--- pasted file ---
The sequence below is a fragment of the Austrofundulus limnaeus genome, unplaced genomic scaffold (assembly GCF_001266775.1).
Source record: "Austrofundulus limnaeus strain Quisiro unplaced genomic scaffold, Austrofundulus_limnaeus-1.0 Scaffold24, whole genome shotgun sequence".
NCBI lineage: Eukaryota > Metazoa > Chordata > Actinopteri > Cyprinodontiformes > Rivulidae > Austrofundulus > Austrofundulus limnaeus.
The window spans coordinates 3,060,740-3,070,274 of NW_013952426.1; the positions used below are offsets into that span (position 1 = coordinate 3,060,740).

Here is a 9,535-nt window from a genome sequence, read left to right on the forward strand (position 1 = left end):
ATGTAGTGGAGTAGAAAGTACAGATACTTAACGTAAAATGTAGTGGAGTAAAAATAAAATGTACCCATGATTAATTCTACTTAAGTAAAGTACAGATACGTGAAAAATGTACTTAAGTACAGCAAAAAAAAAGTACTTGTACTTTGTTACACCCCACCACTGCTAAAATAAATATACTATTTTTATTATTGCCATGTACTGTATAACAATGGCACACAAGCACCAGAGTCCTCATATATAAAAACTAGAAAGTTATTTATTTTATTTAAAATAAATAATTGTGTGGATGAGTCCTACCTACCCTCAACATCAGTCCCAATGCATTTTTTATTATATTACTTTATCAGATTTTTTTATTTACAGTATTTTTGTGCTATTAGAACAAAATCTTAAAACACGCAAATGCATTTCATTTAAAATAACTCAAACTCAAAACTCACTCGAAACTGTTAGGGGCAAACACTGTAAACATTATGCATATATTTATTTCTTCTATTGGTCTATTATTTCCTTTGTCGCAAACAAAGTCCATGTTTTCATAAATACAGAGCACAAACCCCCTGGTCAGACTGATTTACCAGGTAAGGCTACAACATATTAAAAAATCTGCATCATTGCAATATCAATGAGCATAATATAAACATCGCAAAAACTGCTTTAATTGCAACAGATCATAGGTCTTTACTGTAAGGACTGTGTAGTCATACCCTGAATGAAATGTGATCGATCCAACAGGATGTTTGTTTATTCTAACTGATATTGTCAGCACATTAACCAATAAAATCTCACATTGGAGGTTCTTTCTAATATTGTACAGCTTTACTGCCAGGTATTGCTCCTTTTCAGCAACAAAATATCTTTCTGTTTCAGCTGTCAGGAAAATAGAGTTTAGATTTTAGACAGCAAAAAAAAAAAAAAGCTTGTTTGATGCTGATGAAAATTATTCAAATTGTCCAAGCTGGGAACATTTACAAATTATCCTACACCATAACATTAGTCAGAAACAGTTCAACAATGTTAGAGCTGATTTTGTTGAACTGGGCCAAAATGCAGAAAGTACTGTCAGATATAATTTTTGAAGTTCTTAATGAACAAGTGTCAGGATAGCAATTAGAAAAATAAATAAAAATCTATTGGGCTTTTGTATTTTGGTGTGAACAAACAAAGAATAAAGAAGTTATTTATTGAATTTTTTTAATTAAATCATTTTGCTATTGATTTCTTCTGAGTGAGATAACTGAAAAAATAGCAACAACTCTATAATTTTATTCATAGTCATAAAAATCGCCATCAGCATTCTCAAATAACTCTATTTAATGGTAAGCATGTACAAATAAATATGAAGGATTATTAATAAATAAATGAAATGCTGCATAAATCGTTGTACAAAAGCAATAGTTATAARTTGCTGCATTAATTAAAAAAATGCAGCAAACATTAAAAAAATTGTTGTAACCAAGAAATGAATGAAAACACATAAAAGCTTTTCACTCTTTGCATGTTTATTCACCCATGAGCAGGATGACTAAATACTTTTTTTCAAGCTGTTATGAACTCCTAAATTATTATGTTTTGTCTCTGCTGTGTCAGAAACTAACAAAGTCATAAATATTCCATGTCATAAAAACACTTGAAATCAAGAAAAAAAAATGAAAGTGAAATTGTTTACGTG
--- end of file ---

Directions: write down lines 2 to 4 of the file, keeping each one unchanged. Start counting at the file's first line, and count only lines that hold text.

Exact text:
Source record: "Austrofundulus limnaeus strain Quisiro unplaced genomic scaffold, Austrofundulus_limnaeus-1.0 Scaffold24, whole genome shotgun sequence".
NCBI lineage: Eukaryota > Metazoa > Chordata > Actinopteri > Cyprinodontiformes > Rivulidae > Austrofundulus > Austrofundulus limnaeus.
The window spans coordinates 3,060,740-3,070,274 of NW_013952426.1; the positions used below are offsets into that span (position 1 = coordinate 3,060,740).